Hiking is fast becoming the physical exercise of choice thanks to the numerous health benefits that it offers. Contrary to popular belief, it’s not just about walking! Research shows that there are numerous heart, body, and mind benefits that can be gained from regular hiking outdoors, including:
- Reduced threat of heart disease
- Boosted blood sugar levels
- Improved blood pressure
- Improved muscular strength in the upper body, thighs, and legs
- Weight loss
- Improved mood
In fact, the American Hiking Society‘s president, Dr. Gregory A. Miller, further reinforced these points by explaining that, “research shows that hiking has a positive impact on combating the symptoms of stress and anxiety. Being in nature is ingrained in our DNA but we sometimes forget that.”
The impact of hiking and exercise on one’s mental and physical health has been analyzed in various studies over the years and the results are typically the same; hiking outdoors benefits the heart and your mood! In one study participants were measured on the effect of 30 minutes of indoor exercise on a treadmill versus outdoor hiking. The results indicated that 90 percent of those who took a nature walk felt a boost in their self-esteem while 71 percent did not feel as depressed. Interestingly, only 45 percent of those who walked indoors had a mood lift. Subsequent research (via ten different studies) on over 1,000 participants of varying genders, age, and mental health status revealed that two-thirds of the participants experienced an uplift in their mood and self-esteem after just five minutes of walking in nature and three-quarters of them felt less depressed and anxious. Depression not only affects your brain and behavior—it affects your entire body and has even been linked with heart disease.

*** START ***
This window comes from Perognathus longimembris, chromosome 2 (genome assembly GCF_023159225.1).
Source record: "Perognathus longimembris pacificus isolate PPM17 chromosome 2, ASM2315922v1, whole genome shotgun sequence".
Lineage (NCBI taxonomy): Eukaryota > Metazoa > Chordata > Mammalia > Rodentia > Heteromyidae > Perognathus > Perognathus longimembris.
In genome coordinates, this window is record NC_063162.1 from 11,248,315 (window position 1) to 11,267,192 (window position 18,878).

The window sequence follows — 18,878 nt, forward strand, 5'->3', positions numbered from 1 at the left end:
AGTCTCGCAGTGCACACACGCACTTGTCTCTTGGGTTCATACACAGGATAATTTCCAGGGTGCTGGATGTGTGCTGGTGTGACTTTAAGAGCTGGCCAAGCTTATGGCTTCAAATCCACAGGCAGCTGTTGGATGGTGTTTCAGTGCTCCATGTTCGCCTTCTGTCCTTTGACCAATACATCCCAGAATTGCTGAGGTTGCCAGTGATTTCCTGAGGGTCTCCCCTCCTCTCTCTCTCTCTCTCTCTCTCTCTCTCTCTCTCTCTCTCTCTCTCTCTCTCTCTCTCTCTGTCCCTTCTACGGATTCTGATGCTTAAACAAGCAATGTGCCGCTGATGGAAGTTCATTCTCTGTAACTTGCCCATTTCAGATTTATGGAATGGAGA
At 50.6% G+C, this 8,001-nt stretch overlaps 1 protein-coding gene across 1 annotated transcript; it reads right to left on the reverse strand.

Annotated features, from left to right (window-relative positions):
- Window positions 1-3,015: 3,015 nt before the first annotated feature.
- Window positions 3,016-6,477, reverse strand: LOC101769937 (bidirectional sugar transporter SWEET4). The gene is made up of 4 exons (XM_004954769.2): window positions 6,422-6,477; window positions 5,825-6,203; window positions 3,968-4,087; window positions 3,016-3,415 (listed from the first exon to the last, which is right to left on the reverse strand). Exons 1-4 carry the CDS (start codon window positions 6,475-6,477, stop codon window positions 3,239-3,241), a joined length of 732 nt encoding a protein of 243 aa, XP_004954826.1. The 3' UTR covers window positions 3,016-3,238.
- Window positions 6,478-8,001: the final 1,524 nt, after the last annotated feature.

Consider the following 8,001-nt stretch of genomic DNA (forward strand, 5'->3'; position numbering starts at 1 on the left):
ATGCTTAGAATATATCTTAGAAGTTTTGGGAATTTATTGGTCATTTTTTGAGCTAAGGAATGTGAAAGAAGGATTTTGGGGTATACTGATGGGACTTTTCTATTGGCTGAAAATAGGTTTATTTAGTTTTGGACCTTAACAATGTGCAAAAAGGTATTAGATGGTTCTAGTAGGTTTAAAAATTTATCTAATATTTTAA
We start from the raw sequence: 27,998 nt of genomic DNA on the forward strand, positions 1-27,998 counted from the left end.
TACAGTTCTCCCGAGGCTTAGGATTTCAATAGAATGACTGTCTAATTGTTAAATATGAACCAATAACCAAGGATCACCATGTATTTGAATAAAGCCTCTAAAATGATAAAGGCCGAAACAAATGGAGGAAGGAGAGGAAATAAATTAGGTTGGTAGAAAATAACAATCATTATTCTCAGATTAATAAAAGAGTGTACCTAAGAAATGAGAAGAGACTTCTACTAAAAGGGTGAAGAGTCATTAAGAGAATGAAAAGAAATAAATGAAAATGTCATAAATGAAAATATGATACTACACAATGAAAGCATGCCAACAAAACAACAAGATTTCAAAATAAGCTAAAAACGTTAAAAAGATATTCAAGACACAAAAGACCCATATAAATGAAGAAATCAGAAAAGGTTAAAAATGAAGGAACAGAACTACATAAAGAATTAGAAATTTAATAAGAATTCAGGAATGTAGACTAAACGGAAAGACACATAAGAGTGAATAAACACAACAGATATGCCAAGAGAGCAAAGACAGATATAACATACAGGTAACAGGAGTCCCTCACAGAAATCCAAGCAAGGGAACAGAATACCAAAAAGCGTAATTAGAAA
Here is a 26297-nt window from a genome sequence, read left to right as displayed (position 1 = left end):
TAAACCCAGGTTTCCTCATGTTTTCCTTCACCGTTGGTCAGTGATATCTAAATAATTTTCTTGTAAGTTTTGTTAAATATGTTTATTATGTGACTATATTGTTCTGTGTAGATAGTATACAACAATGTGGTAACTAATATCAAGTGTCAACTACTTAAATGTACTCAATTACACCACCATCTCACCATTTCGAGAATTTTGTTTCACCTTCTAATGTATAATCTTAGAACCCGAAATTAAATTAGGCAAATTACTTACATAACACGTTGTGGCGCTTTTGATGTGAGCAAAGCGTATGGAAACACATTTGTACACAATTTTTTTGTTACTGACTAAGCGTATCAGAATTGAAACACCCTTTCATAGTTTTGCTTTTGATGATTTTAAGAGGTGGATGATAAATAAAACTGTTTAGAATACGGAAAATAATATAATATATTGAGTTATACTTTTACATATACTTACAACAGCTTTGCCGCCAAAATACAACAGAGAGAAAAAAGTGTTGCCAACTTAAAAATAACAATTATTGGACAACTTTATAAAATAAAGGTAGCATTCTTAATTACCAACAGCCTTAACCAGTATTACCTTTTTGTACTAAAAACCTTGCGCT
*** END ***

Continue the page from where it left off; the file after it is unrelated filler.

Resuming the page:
Another angle to consider is the effect of hiking and exercise on the functions of the brain. In research conducted by the University of Georgia’s Department of Kinesiology, at least twenty minutes of outdoor exercise can enhance brain activity and memory functions. Activity based exercises like hiking increase the heart rate, which in turn pumps more oxygen to the brain and releases hormones that encourage the growth of brain cells. Hiking also stimulates the cortical sections of the brain by facilitating the development of new connections between cells.
We live in a fast-paced world with so much happening around us; there are many stressors and distractions that can easily lead to anxiety and depression. While hiking and “green exercise” can help to alleviate these issues, in today’s busy world we don’t always have the time! Even those who can’t get away on a hiking vacation to a gorgeous, green location can benefit by taking a break from the computer and going outdoors for a walk in the sun and fresh air. It’s good for your heart, body, and mind!